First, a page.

Picture. REUTERS/STRINGER
Picture. REUTERS/STRINGER

“We want democracy” is spelt out in huge white letters on a street in Myanmar’s biggest city, Yangon. “Justice for Myanmar” is carved on a row of watermelons by chefs protesting against the February 1 coup. The message “Reject Military” is formed by letters on the T-shirts of a row of hard-hatted protesters. All are in English.

While the language is in daily use by only a minority in the country of 53-million people, which is also known as Burma, it often dominates protest slogans and placards as protesters try to get their anti-coup message to the world.

“Writing in English is more effective than writing in Burmese,” said student Ko Ko Lwin, 21, who is of the generation that came of age as Myanmar opened up to the world and is now at the forefront of the protests.

“We want the international community to help us,” he said.

Protests have drawn hundreds of thousands of people to the streets across the country daily for nearly three weeks to oppose the coup by generals who alleged fraud at last year’s election.

“Free our leader,” read thousands of placards in English, referring to elected leader Aung San Suu Kyi, who became a symbol of resistance to a previous half century of army rule.

The use of English by protesters drew scorn from junta-appointed information minister Chit Naing.

“Writing in English, asking others to help and to intervene in our country? I am not such a stupid, helpless person as to do that,” Myanmar language state media quoted him as saying.

“Know the dignity of your race and parents. You are not alone. Don’t disrespect the dignity of your nationality.”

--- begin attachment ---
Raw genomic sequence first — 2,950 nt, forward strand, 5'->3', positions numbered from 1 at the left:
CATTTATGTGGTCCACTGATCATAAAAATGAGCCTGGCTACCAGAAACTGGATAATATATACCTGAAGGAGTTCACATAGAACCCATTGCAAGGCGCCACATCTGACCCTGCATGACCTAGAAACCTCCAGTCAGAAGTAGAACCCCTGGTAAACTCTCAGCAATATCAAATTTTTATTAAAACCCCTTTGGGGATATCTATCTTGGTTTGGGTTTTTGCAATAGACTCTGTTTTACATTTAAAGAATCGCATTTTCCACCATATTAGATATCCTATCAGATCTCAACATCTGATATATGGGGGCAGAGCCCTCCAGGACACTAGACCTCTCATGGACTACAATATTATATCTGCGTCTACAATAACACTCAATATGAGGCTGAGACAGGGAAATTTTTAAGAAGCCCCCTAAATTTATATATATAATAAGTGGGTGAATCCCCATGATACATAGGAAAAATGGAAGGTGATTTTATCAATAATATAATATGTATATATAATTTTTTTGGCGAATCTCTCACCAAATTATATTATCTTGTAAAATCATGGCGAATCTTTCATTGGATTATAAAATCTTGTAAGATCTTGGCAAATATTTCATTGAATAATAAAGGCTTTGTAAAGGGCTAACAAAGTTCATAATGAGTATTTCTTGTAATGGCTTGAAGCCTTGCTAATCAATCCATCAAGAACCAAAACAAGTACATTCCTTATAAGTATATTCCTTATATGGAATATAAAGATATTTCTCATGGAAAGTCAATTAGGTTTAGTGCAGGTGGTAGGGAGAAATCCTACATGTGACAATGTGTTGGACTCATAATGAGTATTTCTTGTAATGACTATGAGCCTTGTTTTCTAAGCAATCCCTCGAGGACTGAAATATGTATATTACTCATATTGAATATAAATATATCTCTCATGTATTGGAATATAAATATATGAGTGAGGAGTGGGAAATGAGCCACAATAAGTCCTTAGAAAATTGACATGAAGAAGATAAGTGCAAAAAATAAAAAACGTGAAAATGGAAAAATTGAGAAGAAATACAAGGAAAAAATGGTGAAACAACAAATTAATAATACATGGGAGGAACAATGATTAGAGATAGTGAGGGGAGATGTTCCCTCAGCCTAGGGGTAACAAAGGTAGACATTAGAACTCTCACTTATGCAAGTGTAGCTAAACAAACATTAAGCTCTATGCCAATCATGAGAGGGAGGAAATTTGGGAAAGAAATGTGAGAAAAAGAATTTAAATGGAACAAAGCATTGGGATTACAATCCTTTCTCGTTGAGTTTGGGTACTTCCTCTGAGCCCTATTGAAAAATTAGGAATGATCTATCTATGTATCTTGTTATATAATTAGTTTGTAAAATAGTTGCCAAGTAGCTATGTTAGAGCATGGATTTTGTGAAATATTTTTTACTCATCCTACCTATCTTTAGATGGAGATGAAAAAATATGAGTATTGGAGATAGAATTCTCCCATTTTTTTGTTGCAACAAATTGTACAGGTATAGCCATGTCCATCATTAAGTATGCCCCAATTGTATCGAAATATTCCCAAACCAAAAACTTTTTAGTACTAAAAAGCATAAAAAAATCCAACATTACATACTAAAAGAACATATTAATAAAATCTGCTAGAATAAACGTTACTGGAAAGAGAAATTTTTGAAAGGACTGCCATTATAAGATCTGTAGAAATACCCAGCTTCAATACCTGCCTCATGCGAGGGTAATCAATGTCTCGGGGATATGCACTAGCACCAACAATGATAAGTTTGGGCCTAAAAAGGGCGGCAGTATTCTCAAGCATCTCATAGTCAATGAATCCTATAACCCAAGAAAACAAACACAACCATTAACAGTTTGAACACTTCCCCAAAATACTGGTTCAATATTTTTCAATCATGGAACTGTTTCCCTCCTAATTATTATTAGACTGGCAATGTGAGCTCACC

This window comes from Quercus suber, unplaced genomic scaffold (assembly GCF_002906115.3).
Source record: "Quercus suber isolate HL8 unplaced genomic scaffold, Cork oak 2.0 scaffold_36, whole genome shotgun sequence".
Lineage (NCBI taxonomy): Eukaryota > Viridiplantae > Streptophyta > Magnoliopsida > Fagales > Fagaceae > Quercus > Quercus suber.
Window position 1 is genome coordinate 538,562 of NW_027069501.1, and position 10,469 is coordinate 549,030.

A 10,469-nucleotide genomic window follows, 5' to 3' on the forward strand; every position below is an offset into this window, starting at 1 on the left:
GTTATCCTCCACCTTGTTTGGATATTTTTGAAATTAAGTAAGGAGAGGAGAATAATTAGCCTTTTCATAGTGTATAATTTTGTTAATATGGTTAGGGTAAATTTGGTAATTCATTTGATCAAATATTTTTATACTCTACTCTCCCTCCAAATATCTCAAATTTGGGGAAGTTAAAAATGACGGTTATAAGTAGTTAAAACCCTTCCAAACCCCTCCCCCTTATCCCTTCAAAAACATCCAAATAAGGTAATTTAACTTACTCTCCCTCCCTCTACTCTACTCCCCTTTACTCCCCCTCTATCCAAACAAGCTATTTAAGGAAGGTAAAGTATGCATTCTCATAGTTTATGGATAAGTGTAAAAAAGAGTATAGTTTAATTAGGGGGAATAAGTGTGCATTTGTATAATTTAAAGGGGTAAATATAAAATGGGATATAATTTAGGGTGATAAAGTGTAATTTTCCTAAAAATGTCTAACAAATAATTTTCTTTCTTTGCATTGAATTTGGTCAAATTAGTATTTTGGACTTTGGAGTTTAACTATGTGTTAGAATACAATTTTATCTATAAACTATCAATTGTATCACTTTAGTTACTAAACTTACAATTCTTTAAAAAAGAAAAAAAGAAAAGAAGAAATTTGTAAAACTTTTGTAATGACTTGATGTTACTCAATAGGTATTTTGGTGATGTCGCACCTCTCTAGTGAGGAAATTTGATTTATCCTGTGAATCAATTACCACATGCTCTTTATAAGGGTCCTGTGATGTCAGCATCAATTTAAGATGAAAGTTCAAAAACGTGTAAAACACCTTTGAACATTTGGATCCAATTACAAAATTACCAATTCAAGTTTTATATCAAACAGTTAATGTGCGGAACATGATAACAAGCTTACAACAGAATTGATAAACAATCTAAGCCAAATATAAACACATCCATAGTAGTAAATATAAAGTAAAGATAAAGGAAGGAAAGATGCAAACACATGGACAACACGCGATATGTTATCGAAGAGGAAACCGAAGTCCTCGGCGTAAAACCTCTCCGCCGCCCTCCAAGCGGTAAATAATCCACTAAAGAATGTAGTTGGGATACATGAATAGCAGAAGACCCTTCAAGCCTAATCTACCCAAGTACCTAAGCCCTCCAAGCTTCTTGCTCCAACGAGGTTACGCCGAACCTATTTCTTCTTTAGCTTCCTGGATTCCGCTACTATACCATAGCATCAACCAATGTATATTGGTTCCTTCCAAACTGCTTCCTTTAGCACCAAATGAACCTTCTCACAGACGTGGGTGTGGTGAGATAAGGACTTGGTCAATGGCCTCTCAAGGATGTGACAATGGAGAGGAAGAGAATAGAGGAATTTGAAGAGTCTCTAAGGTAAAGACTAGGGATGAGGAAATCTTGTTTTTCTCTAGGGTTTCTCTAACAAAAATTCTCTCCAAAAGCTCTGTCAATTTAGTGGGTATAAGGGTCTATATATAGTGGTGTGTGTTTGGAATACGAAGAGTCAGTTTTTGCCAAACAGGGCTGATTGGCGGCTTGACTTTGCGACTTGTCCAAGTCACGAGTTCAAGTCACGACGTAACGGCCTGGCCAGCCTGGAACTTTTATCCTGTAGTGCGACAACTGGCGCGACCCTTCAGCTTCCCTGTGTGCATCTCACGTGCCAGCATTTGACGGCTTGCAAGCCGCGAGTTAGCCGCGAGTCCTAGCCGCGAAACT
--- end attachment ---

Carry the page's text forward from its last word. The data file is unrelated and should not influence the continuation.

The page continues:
The language of the ethnic Bamar majority has been the official language since independence from Britain in 1948. The use of English fell in and out of favour at various points during nearly half a century of junta rule over a country with more than 130 ethnic groups.

Education in all languages was a stated priority of Suu Kyi, an Oxford graduate.

Second language

But even as a more globally connected generation emerged during the transition to democracy that started in 2011, English skills remained low overall. One 2020 survey ranked Myanmar’s English proficiency 93rd out of 100 countries measured.

The recent calls for international support echo those that brought decades of foreign backing for Suu Kyi, who spent 15 years under house arrest in a fight against previous juntas.

But those foreign campaigns did little to sway the generals in what became one of the world’s most reclusive countries, and some suspect the same will be true this time.

“International reactions of statements and sanctions will have no effect,” wrote historian and author Thant Myint-U on Twitter.

Protesters say they see foreign support as an important boost to morale that also undermines the junta’s credibility and puts greater scrutiny on security forces who have a record of bloody crackdowns on protests.

They seek tougher sanctions than the limited steps so far by the US and a few other Western countries.

“We need US army to save our situation,” said some placards held up outside the US embassy this week.

In parallel with street protests, there is a social media campaign in English — designed to gain global attention — on Facebook, used by about half of Myanmar’s people, and more recently on Twitter.

Memes in English quickly pick up the theme of the day and protesters are swift to respond to foreign governments’ reactions to what is happening in Myanmar.

“Thanks a lot Indonesia for acceptance of our wishes and our real voice,” a user identified as Thandar Htun wrote on Twitter after Indonesia confirmed it was not calling on the junta to hold new elections, a proposal protesters have rejected. “Ur help can support our Myanmar citizens.”

Reuters

Would you like to comment on this article or view other readers' comments?
Register (it’s quick and free) or sign in now.

Speech Bubbles

Please read our Comment Policy before commenting.